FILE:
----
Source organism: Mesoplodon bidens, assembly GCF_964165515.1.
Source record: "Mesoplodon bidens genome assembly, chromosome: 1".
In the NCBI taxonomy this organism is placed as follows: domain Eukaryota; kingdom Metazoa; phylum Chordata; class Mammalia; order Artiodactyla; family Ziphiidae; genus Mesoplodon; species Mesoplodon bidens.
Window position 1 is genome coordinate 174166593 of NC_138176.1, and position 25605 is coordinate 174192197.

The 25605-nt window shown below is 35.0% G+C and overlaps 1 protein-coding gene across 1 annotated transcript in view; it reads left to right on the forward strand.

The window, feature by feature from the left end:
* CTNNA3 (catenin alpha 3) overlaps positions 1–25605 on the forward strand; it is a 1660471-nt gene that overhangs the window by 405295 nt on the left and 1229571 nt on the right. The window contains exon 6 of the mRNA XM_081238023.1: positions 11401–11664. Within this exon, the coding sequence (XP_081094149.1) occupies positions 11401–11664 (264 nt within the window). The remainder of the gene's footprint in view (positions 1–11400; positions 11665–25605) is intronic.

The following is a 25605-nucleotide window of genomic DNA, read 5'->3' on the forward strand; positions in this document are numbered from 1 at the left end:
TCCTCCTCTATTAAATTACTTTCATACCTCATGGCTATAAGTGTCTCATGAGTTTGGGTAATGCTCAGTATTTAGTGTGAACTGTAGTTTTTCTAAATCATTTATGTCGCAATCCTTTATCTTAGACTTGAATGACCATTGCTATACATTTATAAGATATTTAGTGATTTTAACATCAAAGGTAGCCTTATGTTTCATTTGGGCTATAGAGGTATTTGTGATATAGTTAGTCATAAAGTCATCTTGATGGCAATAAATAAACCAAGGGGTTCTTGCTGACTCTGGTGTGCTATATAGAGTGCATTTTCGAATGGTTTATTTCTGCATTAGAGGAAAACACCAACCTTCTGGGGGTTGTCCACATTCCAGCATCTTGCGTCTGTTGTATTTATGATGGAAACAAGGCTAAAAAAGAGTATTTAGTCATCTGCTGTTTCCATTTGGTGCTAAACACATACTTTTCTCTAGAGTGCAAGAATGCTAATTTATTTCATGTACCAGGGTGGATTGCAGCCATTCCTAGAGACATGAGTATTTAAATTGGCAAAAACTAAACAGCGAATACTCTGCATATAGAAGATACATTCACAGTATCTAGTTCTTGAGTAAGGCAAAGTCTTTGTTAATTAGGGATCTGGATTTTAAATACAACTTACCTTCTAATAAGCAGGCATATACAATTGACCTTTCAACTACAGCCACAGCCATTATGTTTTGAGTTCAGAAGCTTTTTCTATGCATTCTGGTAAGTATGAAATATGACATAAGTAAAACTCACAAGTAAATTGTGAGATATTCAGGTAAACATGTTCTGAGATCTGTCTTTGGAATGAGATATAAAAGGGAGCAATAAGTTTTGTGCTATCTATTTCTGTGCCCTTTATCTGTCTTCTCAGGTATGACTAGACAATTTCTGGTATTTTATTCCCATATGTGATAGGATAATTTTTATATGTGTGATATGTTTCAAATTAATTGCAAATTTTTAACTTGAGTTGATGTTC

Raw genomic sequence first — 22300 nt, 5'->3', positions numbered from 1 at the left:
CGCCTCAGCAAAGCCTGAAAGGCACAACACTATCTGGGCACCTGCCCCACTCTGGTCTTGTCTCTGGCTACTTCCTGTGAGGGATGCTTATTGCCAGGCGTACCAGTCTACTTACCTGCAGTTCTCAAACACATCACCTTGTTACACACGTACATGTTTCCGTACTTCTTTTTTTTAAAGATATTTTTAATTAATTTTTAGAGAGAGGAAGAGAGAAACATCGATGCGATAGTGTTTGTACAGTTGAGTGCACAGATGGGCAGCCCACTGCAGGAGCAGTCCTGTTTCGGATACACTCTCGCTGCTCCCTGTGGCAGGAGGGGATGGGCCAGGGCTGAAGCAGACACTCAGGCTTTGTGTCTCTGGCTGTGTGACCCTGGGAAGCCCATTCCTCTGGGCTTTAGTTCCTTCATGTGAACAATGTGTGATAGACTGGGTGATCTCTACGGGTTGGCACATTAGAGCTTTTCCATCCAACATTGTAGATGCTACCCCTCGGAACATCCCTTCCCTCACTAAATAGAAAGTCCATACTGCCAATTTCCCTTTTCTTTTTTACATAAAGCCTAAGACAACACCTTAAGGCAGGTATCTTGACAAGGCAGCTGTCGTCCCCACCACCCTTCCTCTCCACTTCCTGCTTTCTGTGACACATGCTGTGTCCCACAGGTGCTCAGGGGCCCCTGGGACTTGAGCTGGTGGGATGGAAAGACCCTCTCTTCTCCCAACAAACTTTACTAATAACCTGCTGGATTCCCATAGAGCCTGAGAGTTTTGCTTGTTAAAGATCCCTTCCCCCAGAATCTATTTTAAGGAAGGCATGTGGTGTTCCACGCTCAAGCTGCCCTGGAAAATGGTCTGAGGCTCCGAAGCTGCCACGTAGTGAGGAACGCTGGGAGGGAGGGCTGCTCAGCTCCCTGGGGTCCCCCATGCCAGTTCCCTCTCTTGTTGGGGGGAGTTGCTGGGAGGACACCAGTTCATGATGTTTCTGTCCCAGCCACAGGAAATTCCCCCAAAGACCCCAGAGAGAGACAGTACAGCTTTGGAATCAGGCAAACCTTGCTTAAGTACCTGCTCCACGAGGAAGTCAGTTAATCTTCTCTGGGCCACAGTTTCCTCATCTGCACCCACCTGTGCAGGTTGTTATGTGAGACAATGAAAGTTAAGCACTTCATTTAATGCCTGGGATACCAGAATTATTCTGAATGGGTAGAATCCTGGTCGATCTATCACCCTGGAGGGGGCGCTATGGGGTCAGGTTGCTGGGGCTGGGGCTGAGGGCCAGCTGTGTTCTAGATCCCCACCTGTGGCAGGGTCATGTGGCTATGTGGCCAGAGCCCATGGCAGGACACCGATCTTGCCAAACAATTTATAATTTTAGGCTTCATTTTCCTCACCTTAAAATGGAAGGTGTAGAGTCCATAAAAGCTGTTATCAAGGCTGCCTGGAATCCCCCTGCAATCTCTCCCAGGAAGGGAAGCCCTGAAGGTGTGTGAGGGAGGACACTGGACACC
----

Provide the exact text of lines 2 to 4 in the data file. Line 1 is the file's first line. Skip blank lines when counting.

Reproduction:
Source record: "Mesoplodon bidens genome assembly, chromosome: 1".
In the NCBI taxonomy this organism is placed as follows: domain Eukaryota; kingdom Metazoa; phylum Chordata; class Mammalia; order Artiodactyla; family Ziphiidae; genus Mesoplodon; species Mesoplodon bidens.
Window position 1 is genome coordinate 174166593 of NC_138176.1, and position 25605 is coordinate 174192197.